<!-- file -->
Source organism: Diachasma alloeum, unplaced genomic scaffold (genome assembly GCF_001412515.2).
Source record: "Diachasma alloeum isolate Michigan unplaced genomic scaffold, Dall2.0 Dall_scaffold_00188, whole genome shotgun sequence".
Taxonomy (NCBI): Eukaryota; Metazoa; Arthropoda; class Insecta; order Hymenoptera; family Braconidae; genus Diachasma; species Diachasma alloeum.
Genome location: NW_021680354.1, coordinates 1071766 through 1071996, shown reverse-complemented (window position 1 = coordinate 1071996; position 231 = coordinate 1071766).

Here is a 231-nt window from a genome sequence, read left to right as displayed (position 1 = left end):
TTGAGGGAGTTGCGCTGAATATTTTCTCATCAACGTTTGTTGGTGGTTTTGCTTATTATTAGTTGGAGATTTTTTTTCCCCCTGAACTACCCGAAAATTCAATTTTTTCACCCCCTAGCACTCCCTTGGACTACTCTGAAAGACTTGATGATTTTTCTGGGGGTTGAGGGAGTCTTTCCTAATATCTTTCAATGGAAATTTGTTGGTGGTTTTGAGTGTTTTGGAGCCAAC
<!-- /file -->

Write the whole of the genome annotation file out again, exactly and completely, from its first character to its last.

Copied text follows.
Source organism: Diachasma alloeum, unplaced genomic scaffold (genome assembly GCF_001412515.2).
Source record: "Diachasma alloeum isolate Michigan unplaced genomic scaffold, Dall2.0 Dall_scaffold_00188, whole genome shotgun sequence".
Taxonomy (NCBI): Eukaryota; Metazoa; Arthropoda; class Insecta; order Hymenoptera; family Braconidae; genus Diachasma; species Diachasma alloeum.
Genome location: NW_021680354.1, coordinates 1071766 through 1071996, shown reverse-complemented (window position 1 = coordinate 1071996; position 231 = coordinate 1071766).

Here is a 231-nt window from a genome sequence, read left to right as displayed (position 1 = left end):
TTGAGGGAGTTGCGCTGAATATTTTCTCATCAACGTTTGTTGGTGGTTTTGCTTATTATTAGTTGGAGATTTTTTTTCCCCCTGAACTACCCGAAAATTCAATTTTTTCACCCCCTAGCACTCCCTTGGACTACTCTGAAAGACTTGATGATTTTTCTGGGGGTTGAGGGAGTCTTTCCTAATATCTTTCAATGGAAATTTGTTGGTGGTTTTGAGTGTTTTGGAGCCAAC